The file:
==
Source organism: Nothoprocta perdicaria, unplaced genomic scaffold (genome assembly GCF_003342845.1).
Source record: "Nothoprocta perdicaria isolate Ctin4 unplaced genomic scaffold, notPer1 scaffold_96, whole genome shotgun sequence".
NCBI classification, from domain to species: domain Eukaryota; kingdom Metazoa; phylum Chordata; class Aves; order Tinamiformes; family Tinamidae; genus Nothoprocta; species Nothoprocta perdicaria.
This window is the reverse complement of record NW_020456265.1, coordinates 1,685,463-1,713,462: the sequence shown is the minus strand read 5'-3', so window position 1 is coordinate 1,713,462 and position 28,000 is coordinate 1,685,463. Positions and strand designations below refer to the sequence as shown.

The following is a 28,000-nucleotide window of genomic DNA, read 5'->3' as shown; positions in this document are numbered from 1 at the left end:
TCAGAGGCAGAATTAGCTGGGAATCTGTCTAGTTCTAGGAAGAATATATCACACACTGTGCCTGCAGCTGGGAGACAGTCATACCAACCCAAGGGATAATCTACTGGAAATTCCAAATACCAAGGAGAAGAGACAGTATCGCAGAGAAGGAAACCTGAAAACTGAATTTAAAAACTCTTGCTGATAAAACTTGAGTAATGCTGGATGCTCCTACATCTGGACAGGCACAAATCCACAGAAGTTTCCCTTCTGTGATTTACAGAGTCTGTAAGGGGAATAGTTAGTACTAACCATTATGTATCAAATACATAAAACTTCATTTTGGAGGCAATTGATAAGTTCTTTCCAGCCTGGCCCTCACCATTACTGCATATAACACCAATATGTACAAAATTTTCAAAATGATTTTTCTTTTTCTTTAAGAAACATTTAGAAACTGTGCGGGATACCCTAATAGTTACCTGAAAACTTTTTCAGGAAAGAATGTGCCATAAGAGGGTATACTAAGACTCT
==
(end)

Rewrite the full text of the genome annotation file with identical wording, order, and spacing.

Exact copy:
Source organism: Nothoprocta perdicaria, unplaced genomic scaffold (genome assembly GCF_003342845.1).
Source record: "Nothoprocta perdicaria isolate Ctin4 unplaced genomic scaffold, notPer1 scaffold_96, whole genome shotgun sequence".
NCBI classification, from domain to species: domain Eukaryota; kingdom Metazoa; phylum Chordata; class Aves; order Tinamiformes; family Tinamidae; genus Nothoprocta; species Nothoprocta perdicaria.
This window is the reverse complement of record NW_020456265.1, coordinates 1,685,463-1,713,462: the sequence shown is the minus strand read 5'-3', so window position 1 is coordinate 1,713,462 and position 28,000 is coordinate 1,685,463. Positions and strand designations below refer to the sequence as shown.

The following is a 28,000-nucleotide window of genomic DNA, read 5'->3' as shown; positions in this document are numbered from 1 at the left end:
TCAGAGGCAGAATTAGCTGGGAATCTGTCTAGTTCTAGGAAGAATATATCACACACTGTGCCTGCAGCTGGGAGACAGTCATACCAACCCAAGGGATAATCTACTGGAAATTCCAAATACCAAGGAGAAGAGACAGTATCGCAGAGAAGGAAACCTGAAAACTGAATTTAAAAACTCTTGCTGATAAAACTTGAGTAATGCTGGATGCTCCTACATCTGGACAGGCACAAATCCACAGAAGTTTCCCTTCTGTGATTTACAGAGTCTGTAAGGGGAATAGTTAGTACTAACCATTATGTATCAAATACATAAAACTTCATTTTGGAGGCAATTGATAAGTTCTTTCCAGCCTGGCCCTCACCATTACTGCATATAACACCAATATGTACAAAATTTTCAAAATGATTTTTCTTTTTCTTTAAGAAACATTTAGAAACTGTGCGGGATACCCTAATAGTTACCTGAAAACTTTTTCAGGAAAGAATGTGCCATAAGAGGGTATACTAAGACTCT